“I don’t think it was anybody on our end, I think it was something supplied to [Loya’s] attorney, and then got out from that person,” Mier said.
Loya’s attorney, Edward Bonetti, has declined to comment.
Mier said Ballinger would not be available for comment about the events until the case is resolved. He said an internal investigation is under way, focusing on complaints Oldfield’s attorney lodged about the accuracy of the officer’s report.
Ballinger, the chief said, “stands by his statement” and is “not happy” with Oldfield questioning the report’s veracity. Oldfield, who said she had been drinking and unable to drive, was not cited by Ballinger, and the officer kept her name off the initial incident report.
“A lot of what [Ballinger] did, he really did, not wanting to front this judge out,” Mier said. “When you try to be nice, sometimes things come back to haunt you a bit.”
While Akron’s chief prosecutor expressed concerns about Oldfield and Loya’s relationship, the assistant assigned to the courtroom said Monday she supports the judge.
Assistant defends judge
Assistant City Prosecutor Gertrude Wilms said she is comfortable with the conduct of Oldfield and Loya and believes no ethical violations have taken place.
Last year, Wilms took a leave of absence to serve as Akron Mayor Don Plusquellic’s campaign manager. Wilms, Plusquellic and Oldfield are all Democrats.
Loya has been assigned to defend indigent defendants in Oldfield’s courtroom since about the time the judge took office in early January after she won a narrow victory over Republican incumbent Tom McCarty.
“There’s nothing inappropriate happening,” Wilms said Monday. “I go to events where the judge is, too. We both belong to the same political party; we’re at the same events all the time.
“She’s doing a fantastic job, I’m proud of the work she’s doing, I’m proud of the work Catherine’s doing.
“There’s not a relationship, so I have no concern. [Oldfield] is a happily married person. They have a working relationship. … I have not seen anything that gives me pause.”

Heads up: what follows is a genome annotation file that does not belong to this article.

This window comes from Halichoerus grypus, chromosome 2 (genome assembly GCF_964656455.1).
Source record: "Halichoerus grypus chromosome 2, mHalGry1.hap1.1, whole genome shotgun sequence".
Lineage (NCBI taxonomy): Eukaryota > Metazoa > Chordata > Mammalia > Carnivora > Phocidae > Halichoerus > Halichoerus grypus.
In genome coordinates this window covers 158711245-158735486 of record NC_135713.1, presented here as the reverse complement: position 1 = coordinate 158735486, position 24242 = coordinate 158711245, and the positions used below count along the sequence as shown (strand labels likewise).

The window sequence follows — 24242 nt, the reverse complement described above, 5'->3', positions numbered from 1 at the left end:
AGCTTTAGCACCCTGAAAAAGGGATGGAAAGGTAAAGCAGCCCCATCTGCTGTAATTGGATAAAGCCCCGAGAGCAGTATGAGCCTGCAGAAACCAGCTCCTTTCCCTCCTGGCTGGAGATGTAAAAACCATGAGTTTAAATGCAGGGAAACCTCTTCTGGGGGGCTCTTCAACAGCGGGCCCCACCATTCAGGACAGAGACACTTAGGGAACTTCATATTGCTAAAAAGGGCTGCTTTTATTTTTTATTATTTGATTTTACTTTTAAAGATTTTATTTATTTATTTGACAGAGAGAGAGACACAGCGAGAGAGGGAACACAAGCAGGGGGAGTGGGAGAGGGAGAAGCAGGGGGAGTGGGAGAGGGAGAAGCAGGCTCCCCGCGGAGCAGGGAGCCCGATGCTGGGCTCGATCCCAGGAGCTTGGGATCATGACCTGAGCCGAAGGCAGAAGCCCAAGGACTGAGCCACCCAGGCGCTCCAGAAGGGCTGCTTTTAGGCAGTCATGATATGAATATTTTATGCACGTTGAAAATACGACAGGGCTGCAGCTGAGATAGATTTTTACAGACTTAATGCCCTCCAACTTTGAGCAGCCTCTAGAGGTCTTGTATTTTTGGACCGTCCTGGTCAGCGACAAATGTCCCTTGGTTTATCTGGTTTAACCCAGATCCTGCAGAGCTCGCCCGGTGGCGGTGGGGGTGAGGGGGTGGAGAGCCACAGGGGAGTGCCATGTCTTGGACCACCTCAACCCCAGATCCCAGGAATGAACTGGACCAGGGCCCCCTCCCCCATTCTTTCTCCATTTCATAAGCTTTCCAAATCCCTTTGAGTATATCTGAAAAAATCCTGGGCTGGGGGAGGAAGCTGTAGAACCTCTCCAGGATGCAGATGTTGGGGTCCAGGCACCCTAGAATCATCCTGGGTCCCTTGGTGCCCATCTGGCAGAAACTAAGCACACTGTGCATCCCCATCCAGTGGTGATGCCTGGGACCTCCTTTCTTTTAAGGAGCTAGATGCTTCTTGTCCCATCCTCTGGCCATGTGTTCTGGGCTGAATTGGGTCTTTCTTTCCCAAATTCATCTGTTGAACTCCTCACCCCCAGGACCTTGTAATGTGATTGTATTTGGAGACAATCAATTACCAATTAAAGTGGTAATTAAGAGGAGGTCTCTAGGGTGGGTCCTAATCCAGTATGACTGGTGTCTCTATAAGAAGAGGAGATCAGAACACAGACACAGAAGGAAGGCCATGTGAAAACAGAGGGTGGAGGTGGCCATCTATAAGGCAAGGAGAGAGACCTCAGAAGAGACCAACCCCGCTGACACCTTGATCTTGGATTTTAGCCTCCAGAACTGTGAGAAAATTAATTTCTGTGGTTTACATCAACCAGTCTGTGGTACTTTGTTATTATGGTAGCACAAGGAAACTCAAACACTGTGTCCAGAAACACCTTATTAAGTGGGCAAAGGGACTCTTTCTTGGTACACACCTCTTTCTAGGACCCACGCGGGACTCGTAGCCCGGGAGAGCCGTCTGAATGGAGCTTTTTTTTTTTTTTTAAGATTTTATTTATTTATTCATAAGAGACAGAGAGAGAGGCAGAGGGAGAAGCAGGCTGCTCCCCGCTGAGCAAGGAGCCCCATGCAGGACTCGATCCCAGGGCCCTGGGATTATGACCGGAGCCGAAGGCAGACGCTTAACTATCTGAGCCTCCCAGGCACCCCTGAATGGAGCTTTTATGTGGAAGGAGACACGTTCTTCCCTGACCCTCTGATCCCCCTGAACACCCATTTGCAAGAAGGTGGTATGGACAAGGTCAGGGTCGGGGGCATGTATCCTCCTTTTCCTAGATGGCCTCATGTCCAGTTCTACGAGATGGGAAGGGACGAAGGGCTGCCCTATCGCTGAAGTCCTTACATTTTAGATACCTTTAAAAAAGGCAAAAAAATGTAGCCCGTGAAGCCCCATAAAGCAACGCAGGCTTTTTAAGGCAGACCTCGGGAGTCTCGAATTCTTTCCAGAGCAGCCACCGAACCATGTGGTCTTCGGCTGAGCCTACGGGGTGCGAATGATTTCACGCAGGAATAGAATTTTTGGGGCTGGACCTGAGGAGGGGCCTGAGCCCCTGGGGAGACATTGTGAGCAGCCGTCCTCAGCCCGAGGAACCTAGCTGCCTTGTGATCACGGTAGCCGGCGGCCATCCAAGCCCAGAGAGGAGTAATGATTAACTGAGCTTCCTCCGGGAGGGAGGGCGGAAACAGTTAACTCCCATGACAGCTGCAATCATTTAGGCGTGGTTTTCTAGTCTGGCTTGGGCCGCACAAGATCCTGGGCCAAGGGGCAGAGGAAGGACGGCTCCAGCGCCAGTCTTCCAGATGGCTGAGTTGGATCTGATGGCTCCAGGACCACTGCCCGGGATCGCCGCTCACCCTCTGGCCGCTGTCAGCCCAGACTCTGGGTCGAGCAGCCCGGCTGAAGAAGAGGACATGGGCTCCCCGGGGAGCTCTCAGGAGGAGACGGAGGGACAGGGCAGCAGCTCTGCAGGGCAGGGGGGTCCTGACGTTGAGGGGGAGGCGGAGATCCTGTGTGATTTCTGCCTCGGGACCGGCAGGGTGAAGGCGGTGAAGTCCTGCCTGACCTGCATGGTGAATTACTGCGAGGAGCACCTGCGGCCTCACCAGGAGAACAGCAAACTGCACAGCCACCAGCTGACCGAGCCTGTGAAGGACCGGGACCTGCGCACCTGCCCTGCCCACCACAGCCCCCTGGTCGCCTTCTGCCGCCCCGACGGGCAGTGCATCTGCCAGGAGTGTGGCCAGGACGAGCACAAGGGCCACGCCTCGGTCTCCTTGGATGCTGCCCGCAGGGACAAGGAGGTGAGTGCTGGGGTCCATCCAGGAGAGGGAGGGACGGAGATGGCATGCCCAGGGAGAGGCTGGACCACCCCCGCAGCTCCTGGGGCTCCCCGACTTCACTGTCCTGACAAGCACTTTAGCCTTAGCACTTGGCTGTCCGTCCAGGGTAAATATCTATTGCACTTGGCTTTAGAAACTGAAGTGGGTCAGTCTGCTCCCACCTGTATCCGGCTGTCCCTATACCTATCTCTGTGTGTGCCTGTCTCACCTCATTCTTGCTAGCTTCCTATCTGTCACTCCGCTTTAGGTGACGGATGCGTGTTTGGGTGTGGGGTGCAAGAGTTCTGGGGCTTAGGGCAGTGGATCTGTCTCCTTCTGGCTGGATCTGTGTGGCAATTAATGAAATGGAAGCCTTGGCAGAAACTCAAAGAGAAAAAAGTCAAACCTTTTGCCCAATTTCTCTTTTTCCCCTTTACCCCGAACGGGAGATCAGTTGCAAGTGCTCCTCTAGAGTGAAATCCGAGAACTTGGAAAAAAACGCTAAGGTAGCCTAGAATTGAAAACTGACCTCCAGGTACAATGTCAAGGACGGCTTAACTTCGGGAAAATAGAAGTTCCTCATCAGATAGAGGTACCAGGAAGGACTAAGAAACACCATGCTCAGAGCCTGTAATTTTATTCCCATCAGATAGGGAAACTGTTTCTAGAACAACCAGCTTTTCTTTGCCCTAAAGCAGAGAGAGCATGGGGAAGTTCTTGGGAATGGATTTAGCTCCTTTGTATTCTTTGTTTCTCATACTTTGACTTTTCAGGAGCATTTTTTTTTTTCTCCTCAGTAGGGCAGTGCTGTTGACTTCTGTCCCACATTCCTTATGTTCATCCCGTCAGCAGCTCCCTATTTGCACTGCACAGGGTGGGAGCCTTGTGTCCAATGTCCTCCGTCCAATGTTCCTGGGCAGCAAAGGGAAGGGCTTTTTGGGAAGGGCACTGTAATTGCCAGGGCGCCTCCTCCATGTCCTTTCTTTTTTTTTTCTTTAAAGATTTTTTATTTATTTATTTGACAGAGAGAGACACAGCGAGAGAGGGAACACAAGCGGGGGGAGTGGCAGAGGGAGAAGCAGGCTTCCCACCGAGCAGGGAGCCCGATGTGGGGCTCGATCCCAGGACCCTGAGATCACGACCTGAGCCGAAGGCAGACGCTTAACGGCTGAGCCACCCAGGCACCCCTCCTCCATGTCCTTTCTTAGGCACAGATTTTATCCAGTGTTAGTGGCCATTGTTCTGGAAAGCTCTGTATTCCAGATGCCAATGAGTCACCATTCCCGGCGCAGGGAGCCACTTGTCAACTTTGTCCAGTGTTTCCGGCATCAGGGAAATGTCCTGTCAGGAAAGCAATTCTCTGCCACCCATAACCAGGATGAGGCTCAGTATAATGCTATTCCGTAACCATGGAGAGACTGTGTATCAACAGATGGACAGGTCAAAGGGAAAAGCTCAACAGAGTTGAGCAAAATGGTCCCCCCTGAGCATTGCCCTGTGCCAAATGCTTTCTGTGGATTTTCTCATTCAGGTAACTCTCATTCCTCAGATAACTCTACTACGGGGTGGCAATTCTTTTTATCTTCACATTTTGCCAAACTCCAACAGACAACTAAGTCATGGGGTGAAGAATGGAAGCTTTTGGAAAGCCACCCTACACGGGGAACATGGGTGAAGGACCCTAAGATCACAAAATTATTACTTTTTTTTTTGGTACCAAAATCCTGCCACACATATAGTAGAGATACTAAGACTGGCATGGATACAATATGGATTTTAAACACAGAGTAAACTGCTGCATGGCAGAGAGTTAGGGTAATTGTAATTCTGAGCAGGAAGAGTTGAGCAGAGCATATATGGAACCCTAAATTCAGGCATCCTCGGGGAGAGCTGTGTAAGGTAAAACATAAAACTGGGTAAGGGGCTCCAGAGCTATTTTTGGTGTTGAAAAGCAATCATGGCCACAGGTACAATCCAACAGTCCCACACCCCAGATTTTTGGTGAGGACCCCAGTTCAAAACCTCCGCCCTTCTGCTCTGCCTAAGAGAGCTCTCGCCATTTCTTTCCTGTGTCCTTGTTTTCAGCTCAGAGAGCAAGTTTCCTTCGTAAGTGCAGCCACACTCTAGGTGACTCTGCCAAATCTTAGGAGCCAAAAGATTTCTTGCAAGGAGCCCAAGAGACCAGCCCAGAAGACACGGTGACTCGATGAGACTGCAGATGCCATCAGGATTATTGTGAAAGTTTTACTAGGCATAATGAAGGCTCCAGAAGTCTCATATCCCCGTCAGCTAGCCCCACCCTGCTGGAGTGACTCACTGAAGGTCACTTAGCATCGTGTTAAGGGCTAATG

Wilms said she was told of the incident weeks ago. In fact, she knows that since the incident, Oldfield occasionally has driven Loya to and from work because the public defender lost her driving privileges following her arrest and refusal to provide a breath or blood sample.
Loya, 30, has pleaded not guilty to the misdemeanor charge in Barberton Municipal Court. Records show she had a similar conviction in 2009 in Stow Municipal Court.
“I think the judge felt somewhat responsible [for Loya losing her license],” Wilms said. “She gave the judge a ride home; it kind of happened when they were out for the evening. I don’t have any problem with that. I’ve actually given judges a ride myself.”
Powley said none of his assistants has complained of any rulings Oldfield has made. However, he said, the incident between the judge and public defender requires some review. He would not say if he intends to seek a meeting with Oldfield.
The Akron Bar Association is looking at the incident for possible referral to the Ohio Supreme Court.
“I think it raises some concerns,” Powley said. “I think there are boundaries, and the public has to have confidence that judges are not hearing cases that they shouldn’t hear. I think it is something that needs to be looked into and addressed. I don’t know that all the facts are known. Remember, there are two sets of facts being offered.”
Phil Trexler can be reached at 330-996-3717 or email@example.com.